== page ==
Soaking Flour for Maximum Digestibility (+ VIDEO)
This traditional cooking technique is important to reduce anti-nutrients such as phytic acid in the grains which improves digestibility and absorption of minerals considerably. Other methods for reducing anti-nutrients in grains and improving digestibility include sour leavening (sourdough) and sprouting.
How to Soak Grains Dairy Free
For those with milk allergies, substitute 1 cup of filtered water per cup of flour plus 2 TBL of lemon juice or apple cider vinegar and soak as usual for at least 8 hours or overnight.
For those with more extreme wheat sensitivities, the soaking time can be increased up to 24 hours to further breakdown gluten and other anti-nutrients.
Soaking Flour Technique Applies to All Grains
The principle of soaking grains can be applied to other grains as well, including your morning oatmeal. Folks routinely used to soak oats overnight before cooking back before WWII.
It seems with the modern preference for speed in food preparation, this essential step to soak flour has been lost and hardly anyone under the age of 70 even knows about it anymore.
Try soaking your oatmeal the night before and see how much more filling it is after you cook and eat it the next morning. Instead of being hungry again at 10am, you will likely be full right through until lunch! To soak oatmeal, use 1 cup of warm filtered water per cup of oats plus 2 TBL whey, yogurt, kefir, or buttermilk. Stir together in the pot you will cook them in, cover with the lid and leave overnight.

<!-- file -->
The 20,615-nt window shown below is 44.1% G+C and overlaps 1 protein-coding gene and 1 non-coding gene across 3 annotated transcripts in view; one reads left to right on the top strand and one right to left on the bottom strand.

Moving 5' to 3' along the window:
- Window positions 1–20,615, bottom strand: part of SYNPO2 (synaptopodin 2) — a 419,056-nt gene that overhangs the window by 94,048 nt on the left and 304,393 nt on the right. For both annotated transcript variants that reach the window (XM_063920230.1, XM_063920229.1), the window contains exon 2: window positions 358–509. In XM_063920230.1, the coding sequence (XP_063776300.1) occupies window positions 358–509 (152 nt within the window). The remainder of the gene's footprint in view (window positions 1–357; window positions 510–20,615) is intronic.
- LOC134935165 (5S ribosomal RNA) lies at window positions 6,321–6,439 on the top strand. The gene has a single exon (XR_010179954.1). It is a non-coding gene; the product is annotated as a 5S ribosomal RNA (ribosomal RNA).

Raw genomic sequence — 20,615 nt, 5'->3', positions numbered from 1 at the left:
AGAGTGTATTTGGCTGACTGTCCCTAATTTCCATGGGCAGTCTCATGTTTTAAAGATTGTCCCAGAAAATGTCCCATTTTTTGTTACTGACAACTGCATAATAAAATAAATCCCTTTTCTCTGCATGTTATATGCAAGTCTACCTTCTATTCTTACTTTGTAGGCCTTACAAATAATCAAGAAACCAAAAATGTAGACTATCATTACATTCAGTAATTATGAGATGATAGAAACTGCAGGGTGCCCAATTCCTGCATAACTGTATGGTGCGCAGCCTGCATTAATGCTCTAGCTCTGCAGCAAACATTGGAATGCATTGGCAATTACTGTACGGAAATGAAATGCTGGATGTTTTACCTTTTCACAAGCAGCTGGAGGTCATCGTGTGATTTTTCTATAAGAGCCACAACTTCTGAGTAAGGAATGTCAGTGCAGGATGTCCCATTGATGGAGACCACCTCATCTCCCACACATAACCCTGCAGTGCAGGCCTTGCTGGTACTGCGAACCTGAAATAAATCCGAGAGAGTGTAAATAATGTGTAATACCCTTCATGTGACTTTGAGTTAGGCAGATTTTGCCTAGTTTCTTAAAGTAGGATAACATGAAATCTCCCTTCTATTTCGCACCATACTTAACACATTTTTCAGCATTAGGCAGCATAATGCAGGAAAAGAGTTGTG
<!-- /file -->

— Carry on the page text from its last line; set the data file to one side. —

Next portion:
Cook as usual the next morning.
Bread Recipes Using Soaked Flour
How to Soak Flour (Traditional Method)
The video below demonstrates visually the simple process of soaking flour. Try it with your next flour based recipe!
How to Soak Flour
How to soak flour of all kinds before making the batter to improve digestibility and nutritional benefits of bread and other baked goods.
Mix flour and yogurt in a large bowl.
Cover with a clean dishcloth and secure with a large rubber band.
Leave on the counter overnight or for 8 hours.
Uncover, mix in remaining ingredients for whatever recipe you wish to make and bake as usual.
Sarah, The Healthy Home Economist
Since 2002, Sarah has been a Health and Nutrition Educator dedicated to helping families effectively incorporate the principles of ancestral diets within the modern household.
Sarah was awarded Activist of the Year at the International Wise Traditions Conference in 2010.
Sarah received a Bachelor of Arts (summa cum laude, Phi Beta Kappa) in Economics from Furman University and a Master of Government Administration from the University of Pennsylvania.
Mother to three healthy children, blogger, and best-selling author, her work has been covered by USA Today, The New York Times, National Review, ABC, NBC, and many others.